Are there any guys who make 500K or more on this board? Any wives? Could you send me some tips? I dated a business man who makes average around 200 – 250. But that’s where I seem to hit a roadblock. 250,000 won’t get me to central park west. I know a woman in my yoga class who was married to an investment banker and lives in Tribeca, and she’s not as pretty as I am, nor is she a great genius. So what is she doing right? How do I get to her level?

Here are my questions specifically:

– Where do you single rich men hang out? Give me specifics- bars, restaurants, gyms

-What are you looking for in a mate? Be honest guys, you won’t hurt my feelings

-Is there an age range I should be targeting (I’m 25)?

– Why are some of the women living lavish lifestyles on the upper east side so plain? I’ve seen really ‘plain jane’ boring types who have nothing to offer married to incredibly wealthy guys. I’ve seen drop dead gorgeous girls in singles bars in the east village. What’s the story there?

– Jobs I should look out for? Everyone knows – lawyer, investment
banker, doctor. How much do those guys really make? And where do they hang out? Where do the hedge fund guys hang out?

– How you decide marriage vs. just a girlfriend? I am looking for

Please hold your insults – I’m putting myself out there in an honest
way. Most beautiful women are superficial; at least I’m being up front about it. I wouldn’t be searching for these kind of guys if I wasn’t able to match them – in looks, culture, sophistication, and keeping a nice home and hearth.

it’s NOT ok to contact this poster with services or other commercial interests
PostingID: 432279810

Alright. Funny, right? Sick? Disgusting? Ridiculous? Hilarious? New York? Yes. Yes. Yes. Yes. Yes.

This post received a number of responses. However, this one is worth reading.

Dear Pers-431649184:

I read your posting with great interest and have thought meaningfully about your dilemma. I offer the following analysis of your predicament.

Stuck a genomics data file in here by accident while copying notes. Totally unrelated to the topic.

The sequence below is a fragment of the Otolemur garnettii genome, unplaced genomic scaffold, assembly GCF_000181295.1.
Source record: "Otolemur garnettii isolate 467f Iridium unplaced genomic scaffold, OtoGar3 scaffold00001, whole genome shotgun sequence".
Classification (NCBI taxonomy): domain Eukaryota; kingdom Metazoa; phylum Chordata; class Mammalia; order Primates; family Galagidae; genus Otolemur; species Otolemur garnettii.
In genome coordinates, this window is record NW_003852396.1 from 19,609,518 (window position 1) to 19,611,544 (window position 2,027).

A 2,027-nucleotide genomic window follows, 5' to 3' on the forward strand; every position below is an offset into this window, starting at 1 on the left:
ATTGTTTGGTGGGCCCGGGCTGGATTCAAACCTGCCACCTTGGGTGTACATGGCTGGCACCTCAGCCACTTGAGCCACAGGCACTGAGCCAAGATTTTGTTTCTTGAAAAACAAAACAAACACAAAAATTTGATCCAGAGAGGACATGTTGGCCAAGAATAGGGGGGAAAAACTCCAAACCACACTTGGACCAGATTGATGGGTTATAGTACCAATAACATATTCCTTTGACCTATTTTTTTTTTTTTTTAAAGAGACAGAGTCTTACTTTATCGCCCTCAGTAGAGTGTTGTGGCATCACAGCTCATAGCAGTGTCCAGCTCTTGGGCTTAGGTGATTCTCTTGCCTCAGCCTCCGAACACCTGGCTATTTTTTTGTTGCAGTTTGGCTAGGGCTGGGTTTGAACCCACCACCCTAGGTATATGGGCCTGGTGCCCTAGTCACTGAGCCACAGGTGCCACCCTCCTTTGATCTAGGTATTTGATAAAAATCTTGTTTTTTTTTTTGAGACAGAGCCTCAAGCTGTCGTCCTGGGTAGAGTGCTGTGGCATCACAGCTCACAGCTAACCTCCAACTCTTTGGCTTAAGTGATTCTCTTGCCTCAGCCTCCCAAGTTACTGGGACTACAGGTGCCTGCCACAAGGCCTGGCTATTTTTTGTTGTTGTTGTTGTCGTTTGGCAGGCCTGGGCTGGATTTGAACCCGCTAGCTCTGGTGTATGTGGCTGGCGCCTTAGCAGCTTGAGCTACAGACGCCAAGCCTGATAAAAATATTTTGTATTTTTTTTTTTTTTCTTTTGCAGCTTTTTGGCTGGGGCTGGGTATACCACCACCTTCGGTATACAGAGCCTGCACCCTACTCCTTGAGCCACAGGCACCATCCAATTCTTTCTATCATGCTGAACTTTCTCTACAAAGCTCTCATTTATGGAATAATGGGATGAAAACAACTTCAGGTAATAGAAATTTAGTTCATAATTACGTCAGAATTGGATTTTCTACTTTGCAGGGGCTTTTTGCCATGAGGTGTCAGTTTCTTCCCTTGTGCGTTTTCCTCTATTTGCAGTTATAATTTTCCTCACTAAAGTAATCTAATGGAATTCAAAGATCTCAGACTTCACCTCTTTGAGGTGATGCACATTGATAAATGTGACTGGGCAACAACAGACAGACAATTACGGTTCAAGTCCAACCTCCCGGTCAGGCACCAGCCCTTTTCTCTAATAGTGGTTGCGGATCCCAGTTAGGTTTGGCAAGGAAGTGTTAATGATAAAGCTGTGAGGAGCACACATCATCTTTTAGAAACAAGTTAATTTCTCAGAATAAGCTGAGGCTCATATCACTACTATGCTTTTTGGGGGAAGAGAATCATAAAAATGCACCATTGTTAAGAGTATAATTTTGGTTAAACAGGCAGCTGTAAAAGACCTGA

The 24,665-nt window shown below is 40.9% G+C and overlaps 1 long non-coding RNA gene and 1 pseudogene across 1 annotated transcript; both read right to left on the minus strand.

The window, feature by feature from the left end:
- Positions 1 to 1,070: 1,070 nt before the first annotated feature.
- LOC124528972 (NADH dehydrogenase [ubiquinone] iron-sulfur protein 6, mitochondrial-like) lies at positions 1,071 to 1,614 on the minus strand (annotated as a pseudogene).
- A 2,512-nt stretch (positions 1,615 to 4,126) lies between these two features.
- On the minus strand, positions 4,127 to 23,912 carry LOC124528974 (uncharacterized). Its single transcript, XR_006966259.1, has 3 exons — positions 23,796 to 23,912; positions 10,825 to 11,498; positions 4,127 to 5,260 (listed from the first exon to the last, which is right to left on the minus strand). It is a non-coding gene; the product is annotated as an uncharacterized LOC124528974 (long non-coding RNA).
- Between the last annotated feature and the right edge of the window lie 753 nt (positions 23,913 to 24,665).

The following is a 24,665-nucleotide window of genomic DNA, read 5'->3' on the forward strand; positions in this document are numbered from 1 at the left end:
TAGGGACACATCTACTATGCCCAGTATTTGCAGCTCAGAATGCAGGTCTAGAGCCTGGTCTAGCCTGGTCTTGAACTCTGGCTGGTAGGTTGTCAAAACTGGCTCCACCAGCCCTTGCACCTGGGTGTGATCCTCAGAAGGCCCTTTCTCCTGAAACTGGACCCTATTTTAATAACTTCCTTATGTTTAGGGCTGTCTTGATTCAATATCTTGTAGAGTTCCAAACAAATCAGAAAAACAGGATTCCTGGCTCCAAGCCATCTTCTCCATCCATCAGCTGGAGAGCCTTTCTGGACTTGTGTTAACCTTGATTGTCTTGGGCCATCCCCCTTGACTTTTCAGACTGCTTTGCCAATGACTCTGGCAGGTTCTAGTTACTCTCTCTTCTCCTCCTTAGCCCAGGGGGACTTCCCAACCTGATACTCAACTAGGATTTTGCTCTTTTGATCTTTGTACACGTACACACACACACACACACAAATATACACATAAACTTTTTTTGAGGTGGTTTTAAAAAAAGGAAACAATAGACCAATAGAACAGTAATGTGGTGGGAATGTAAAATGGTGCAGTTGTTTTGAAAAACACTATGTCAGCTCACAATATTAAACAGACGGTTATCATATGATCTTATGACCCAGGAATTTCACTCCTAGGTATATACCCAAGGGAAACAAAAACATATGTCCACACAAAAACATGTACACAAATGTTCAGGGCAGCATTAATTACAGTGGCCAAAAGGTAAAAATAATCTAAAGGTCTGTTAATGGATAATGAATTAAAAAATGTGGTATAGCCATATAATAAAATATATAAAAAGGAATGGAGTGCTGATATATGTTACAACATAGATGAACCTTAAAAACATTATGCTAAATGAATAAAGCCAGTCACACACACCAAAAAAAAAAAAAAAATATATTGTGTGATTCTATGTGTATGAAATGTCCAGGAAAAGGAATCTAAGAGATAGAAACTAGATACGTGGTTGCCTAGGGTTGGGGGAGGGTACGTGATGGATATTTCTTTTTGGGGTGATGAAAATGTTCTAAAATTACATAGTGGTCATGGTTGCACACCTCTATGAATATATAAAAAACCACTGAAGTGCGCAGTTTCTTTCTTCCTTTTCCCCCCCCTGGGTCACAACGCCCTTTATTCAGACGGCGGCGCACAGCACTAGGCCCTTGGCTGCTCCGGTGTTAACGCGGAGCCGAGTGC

Firstly, I’m not wasting your time, I qualify as a guy who fits your
bill; that is I make more than $500K per year. That said here’s how I see it.

Your offer, from the prospective of a guy like me, is plain and simple a crappy business deal. Here’s why. Cutting through all the B.S., what you suggest is a simple trade: you bring your looks to the party and I bring my money. Fine, simple. But here’s the rub, your looks will fade and my money will likely continue into perpetuity…in fact, it is very likely that my income increases but it is an absolute certainty that you won’t be getting any more beautiful!

So, in economic terms you are a depreciating asset and I am an earning asset. Not only are you a depreciating asset, your depreciation accelerates! Let me explain, you’re 25 now and will likely stay pretty hot for the next 5 years, but less so each year. Then the fade begins in earnest. By 35 stick a fork in you!

So in Wall Street terms, we would call you a trading position, not a buy and hold…hence the rub…marriage. It doesn’t make good business sense to “buy you” (which is what you’re asking) so I’d rather lease. In case you think I’m being cruel, I would say the following. If my money were to go away, so would you, so when your beauty fades I need an out. It’s as simple as that. So a deal that makes sense is dating, not marriage.

Separately, I was taught early in my career about efficient markets. So, I wonder why a girl as “articulate, classy and spectacularly beautiful” as you has been unable to find your sugar daddy. I find it hard to believe that if you are as gorgeous as you say you are that the $500K hasn’t found you, if not only for a tryout.

By the way, you could always find a way to make your own money and then we wouldn’t need to have this difficult conversation.

With all that said, I must say you’re going about it the right way. Classic “pump and dump.”

I hope this is helpful, and if you want to enter into some sort of lease, let me know.

New York is a magical place.